A Fish Story Retailers Need to Know


Veteran seafood expert John Sackton laid quite a heavy fish story on us, which I’m in turn compelled to share. The murky waters swirling beneath the surface of Sackton's tale pertains to the U.S. Food and Drug Administration, and the millions of pounds of fish caught by Russian fishermen, on Russian vessels and in Russian waters each year which are labeled and sold in the U.S. as "Alaska pollock."

It stands to reason, and surveys further show, that consumers believe that the fish must be from the Alaska. But all is not as it seems, and there's something fishy going on here.

To be sure, American consumers are increasingly interested in where their fish comes from and how it is labeled. A recent study by the FDA found 85 percent of seafood is correctly labeled, with the approved FDA market name (Snapper and Grouper were the major exceptions). But as Sackton rightly asks: "What if the approved FDA market name itself is misleading and promotes confusion? That is exactly what is happening with Alaska Pollock? Chinese processors of Russian pollock have been able to co-opt Alaska’s stellar reputation for quality fish by selling Russian fish that is less sustainably caught and frozen, defrosted, then frozen again and calling it Alaska pollock. Why? Because the FDA currently allows Russian pollock to be sold under the FDA approved market name Alaska Pollock," explains Sackton, publisher of SeafoodNews.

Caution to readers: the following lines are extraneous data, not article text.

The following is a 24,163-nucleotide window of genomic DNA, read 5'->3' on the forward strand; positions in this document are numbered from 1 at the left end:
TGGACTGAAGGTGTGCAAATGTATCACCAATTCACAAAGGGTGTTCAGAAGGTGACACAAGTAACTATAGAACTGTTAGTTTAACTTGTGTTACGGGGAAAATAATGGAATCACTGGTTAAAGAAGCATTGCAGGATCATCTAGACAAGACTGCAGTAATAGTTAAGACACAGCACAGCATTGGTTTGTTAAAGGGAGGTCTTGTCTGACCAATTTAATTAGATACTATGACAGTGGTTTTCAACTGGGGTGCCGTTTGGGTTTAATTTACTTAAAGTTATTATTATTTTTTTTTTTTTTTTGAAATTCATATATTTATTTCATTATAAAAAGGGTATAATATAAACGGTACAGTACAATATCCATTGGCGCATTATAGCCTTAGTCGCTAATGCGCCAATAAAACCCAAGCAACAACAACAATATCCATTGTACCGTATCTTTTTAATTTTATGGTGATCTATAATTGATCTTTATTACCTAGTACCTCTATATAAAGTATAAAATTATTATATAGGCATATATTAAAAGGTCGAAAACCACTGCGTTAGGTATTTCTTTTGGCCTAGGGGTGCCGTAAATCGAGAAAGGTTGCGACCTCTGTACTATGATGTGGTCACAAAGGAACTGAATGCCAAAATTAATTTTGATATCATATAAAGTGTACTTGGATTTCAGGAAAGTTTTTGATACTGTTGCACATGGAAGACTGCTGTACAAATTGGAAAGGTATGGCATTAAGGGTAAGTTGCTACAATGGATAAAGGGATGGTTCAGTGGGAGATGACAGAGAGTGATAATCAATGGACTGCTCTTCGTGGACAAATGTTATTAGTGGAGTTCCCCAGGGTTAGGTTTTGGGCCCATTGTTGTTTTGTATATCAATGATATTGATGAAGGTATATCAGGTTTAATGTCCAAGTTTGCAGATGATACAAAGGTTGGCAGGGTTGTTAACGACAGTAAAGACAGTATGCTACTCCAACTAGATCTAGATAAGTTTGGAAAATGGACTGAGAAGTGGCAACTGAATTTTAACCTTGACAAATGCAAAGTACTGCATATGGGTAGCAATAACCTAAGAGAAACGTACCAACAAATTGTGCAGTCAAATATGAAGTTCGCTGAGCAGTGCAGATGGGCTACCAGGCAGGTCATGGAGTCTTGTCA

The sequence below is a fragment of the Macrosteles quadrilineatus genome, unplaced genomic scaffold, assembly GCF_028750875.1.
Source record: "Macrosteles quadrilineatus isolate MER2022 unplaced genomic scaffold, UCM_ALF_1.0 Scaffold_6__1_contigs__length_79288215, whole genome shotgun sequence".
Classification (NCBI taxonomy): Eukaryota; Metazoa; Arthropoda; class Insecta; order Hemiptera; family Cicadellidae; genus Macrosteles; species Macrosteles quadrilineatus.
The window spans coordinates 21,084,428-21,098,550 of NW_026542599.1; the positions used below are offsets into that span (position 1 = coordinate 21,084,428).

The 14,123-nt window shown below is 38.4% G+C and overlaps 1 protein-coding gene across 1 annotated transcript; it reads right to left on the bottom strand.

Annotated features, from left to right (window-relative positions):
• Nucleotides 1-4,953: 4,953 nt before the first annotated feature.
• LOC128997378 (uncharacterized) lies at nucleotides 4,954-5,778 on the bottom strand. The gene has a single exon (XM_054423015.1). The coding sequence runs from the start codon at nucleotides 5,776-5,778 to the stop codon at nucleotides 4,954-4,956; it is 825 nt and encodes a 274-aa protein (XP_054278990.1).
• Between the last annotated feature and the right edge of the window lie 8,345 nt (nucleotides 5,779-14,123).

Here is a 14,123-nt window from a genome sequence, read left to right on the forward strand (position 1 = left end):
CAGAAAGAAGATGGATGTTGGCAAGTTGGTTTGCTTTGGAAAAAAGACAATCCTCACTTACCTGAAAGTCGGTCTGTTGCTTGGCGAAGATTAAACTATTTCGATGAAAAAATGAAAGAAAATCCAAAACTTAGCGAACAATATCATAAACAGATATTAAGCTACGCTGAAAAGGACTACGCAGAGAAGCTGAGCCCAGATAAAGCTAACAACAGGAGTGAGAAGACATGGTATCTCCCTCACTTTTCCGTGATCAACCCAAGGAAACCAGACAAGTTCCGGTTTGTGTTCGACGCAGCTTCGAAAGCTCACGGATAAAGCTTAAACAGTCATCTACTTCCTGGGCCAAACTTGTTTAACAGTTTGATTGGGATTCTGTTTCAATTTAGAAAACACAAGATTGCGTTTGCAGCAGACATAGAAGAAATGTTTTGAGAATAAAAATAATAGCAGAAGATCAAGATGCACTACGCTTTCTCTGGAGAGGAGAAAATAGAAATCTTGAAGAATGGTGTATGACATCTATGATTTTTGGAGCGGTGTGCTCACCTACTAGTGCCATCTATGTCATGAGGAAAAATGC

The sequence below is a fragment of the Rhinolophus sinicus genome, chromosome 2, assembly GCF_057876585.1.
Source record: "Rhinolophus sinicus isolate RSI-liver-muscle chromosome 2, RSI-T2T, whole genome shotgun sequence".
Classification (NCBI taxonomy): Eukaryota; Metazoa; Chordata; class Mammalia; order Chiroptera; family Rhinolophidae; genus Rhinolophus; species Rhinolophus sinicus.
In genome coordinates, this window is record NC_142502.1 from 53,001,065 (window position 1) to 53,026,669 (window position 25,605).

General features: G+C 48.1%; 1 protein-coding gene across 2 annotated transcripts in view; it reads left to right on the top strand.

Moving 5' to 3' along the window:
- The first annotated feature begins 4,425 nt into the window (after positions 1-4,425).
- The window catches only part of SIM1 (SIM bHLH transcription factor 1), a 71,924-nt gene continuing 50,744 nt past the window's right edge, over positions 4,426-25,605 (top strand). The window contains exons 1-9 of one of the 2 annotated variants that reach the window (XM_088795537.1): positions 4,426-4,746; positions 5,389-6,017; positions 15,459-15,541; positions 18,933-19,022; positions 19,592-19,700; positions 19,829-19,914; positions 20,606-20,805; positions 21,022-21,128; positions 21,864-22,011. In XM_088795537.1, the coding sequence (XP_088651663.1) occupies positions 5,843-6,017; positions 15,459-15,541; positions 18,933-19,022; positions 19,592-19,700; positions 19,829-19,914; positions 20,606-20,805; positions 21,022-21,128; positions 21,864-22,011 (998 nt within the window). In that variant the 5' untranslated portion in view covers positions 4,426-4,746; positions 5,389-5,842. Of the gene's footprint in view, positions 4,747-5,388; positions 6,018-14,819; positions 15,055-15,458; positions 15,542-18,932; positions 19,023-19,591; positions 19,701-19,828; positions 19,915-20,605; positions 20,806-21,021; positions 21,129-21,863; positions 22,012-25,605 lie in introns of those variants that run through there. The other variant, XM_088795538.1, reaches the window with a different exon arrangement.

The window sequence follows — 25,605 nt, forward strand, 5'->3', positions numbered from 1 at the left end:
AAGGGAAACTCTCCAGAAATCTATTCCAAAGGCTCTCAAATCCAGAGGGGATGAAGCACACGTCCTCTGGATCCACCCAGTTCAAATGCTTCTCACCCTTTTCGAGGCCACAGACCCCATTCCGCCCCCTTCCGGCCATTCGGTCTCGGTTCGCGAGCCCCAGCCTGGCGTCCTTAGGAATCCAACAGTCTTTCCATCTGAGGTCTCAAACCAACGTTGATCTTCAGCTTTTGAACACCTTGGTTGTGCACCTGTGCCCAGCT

'Egregious Loophole'

In his view, the FDA loophole "is especially egregious in light of Russia’s recent ban on U.S. seafood," which stipulates that Alaskan producers can no longer sell their fish in Russia.

In a bid to stem the tide, a coalition of Alaska fisheries, aptly named Genuine Alaska Pollock Producers (GAPP) – with the support of 15 U.S. congressmen and senators – recently filed a formal request with the FDA for what Sackton describes as "a simple and just solution: change the acceptable market name of 'Alaska pollock' to simply 'pollock,'" which he says would be consistent with FDA's prevailing practice of establishing market names for fish species while attempting to avoid a geographic designation wherever possible.

"The FDA should honor these requests and end this deceptive practice," maintains Sackton, who adds, "This is not a small problem. Alaska pollock is one of the most widely consumed fish in the U.S. In 2012, it was the fifth most consumed fish, behind shrimp, tuna, salmon and tilapia, and accounted for 11 percent of all U.S. fresh and frozen fish consumption. McDonald’s, Burger King and other fast food restaurants use pollock for their fish sandwiches. Pollock is also sold at retail by familiar companies such as High Liner, Gorton’s, Mrs. Paul’s and other major brands."

In all cases, "The labels, regulated by the FDA, say 'Alaska pollock,'" says Sackton, citing studies conducted by GAPP which show that "consumers overwhelmingly assume this means that the pollock was from Alaska. However, between roughly 30-45 percent of the pollock consumed in the U.S. in a given year is imported from Russia."

Upholding Sustainable Standards

In addition, he adds, "The Alaska fishery and the Russian fishery are held to very different standards. The Alaska pollock fishery has been recognized not only as the largest food fishery in the U.S., but as one of the most sustainable fisheries on the planet as a result of a management system used in Alaska and throughout the U.S., where decades of precautionary, science-based limits have created stable and sustainable fisheries."